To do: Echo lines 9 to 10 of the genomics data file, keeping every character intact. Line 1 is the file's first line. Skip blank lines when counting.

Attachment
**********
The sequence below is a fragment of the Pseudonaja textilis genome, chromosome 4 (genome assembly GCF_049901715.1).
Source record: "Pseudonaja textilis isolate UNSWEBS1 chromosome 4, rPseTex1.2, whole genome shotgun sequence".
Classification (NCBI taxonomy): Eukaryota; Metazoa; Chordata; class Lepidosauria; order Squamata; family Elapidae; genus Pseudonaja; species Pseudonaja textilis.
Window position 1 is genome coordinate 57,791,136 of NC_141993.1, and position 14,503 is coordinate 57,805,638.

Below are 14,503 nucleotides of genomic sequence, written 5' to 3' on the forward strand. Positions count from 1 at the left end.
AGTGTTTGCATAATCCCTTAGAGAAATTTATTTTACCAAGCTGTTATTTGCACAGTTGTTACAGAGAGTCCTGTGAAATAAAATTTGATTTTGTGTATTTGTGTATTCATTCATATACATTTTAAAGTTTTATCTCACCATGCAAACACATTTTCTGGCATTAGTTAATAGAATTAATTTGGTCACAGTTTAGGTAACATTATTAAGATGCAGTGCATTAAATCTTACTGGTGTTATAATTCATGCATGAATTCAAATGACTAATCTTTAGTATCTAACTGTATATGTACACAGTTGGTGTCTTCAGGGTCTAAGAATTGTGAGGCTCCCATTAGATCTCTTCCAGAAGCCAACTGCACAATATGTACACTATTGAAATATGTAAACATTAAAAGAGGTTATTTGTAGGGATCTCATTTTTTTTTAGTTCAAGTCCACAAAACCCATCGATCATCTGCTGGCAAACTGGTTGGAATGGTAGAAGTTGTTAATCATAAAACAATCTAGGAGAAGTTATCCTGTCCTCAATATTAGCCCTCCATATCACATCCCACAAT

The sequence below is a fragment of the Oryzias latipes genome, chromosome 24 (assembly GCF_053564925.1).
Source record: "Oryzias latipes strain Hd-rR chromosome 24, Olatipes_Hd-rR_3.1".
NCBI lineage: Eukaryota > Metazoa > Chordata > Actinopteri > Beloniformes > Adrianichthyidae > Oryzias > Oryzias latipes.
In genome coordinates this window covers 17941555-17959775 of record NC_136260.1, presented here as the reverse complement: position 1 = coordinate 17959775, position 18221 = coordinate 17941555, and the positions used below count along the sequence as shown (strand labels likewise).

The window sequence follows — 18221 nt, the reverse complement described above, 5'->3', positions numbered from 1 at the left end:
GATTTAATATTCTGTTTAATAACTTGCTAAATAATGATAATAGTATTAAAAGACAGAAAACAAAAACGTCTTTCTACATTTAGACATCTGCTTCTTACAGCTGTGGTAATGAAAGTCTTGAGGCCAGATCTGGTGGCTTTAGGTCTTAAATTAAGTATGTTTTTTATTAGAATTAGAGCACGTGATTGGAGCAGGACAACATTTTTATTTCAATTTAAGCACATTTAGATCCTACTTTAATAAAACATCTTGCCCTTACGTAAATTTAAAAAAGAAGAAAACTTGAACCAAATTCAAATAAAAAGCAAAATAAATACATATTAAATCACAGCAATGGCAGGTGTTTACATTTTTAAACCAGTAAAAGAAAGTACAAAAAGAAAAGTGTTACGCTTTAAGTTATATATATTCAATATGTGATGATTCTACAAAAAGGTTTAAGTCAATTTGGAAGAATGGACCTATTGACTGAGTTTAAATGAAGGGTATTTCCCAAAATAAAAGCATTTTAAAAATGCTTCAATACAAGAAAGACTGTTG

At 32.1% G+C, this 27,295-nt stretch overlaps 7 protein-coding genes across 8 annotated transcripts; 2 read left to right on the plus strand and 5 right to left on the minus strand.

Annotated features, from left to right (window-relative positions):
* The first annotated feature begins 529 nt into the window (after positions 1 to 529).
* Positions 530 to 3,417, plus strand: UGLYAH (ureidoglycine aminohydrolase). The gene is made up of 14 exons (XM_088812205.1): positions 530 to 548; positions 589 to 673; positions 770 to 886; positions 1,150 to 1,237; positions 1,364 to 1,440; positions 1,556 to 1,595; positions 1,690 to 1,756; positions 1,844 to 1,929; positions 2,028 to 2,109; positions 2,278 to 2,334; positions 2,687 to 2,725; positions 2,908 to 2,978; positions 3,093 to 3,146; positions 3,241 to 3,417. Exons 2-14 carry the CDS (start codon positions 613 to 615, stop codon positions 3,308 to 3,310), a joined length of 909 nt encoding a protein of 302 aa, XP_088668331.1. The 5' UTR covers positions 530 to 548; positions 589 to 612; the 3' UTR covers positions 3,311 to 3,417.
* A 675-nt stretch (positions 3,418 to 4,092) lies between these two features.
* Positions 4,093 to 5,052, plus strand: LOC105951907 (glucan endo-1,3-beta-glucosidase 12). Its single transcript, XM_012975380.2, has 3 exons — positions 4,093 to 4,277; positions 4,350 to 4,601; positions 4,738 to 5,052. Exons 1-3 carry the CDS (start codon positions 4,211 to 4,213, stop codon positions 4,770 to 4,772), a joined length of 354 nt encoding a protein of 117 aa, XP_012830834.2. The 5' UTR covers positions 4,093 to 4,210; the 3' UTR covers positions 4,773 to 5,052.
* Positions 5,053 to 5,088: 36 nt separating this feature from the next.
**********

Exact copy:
NCBI lineage: Eukaryota > Metazoa > Chordata > Actinopteri > Beloniformes > Adrianichthyidae > Oryzias > Oryzias latipes.
In genome coordinates this window covers 17941555-17959775 of record NC_136260.1, presented here as the reverse complement: position 1 = coordinate 17959775, position 18221 = coordinate 17941555, and the positions used below count along the sequence as shown (strand labels likewise).